for us to spot outstanding examples of fossilized tracks made by the three-toed, two-crested lizard known as Dilophosauras, featured in the movie Jurassic Park.
At first we couldn’t discern any tracks. Then gradually, our eyes became accustomed to what subtleties to look for in the shoreline bedrock.
Utah is world famous for its rock arches. Arches National Park has some of the most famous examples of these seemingly impossible natural marvels. Just outside of Vernal on the people’s land was the local arch of fame—Moonshine Arch.
It wasn’t a taxing climb and Moonshine Arch didn't disappoint! At 40 feet in height and 85 feet long, I’d say Vernal’s Moonshine Arch was right up there with some of the best in Arches.
The other fascinating feature of this part of Utah was the bountiful examples of petroglyphs etched into canyon walls.
From approximately 1 AD to 1200 AD, this region of northeastern Utah was inhabited by a nomadic civilization known as the Uinta Fremont People. Why this culture died out or left their home of over 1000 years around 1200 AD is unknown, but this was a common storyline in other contemporaneous cultures throughout the southwest. Climate change was probably one key factor.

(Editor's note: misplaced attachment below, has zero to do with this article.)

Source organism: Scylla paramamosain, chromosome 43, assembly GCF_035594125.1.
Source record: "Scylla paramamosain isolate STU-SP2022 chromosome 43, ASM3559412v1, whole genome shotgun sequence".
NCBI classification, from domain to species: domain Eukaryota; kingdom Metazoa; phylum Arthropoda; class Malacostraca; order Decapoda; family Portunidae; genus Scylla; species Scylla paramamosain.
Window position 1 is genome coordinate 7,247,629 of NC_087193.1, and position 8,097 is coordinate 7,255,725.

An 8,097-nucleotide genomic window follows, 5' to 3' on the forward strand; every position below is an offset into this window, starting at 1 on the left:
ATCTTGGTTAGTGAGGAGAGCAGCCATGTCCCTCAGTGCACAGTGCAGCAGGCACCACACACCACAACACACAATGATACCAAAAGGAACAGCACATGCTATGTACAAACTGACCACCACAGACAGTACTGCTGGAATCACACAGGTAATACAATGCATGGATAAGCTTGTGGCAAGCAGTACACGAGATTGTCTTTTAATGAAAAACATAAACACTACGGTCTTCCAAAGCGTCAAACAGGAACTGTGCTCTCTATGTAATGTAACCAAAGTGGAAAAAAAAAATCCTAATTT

We saw some tantalizing petroglyphs in several canyons in Dinosaur National Monument. Those that were best preserved were carved into the so-called “desert varnish” (tarnished sunbaked areas) on the canyon wall, with a slight protective overhang.
Many of the familiar themes we had seen in other rock art were present:
...ceremoniously clad warriors complete with headdresses,
...and lots of mountain sheep as seen in this marvelous Great Hunt panel in Nine-Mile Canyon.
The hunters with bow and arrow on this Great Hunt panel clearly demonstrated one of their hunting methods.
The Big Buffalo scene in Nine-Mile Canyon was proof that buffalo either existed and were hunted in this area… or the artist was familiar with a buffalo hunt from somewhere else.
The McConkie Ranch, located on private land in Dry Fork Canyon, has boasted that they have some of the best and most accessible Native American art to be found anywhere. At first blush, we were skeptical about the authenticity of these ornate and incredibly detailed figures, some even stained in certain areas.
However, an excellent study of Fremont Culture petroglyphs by Byron Loosle and Kelda Wilson convinced us that the head ornaments and earrings atop a triangular body form with elaborate necklaces and a narrowed waist was Classic Vernal Style.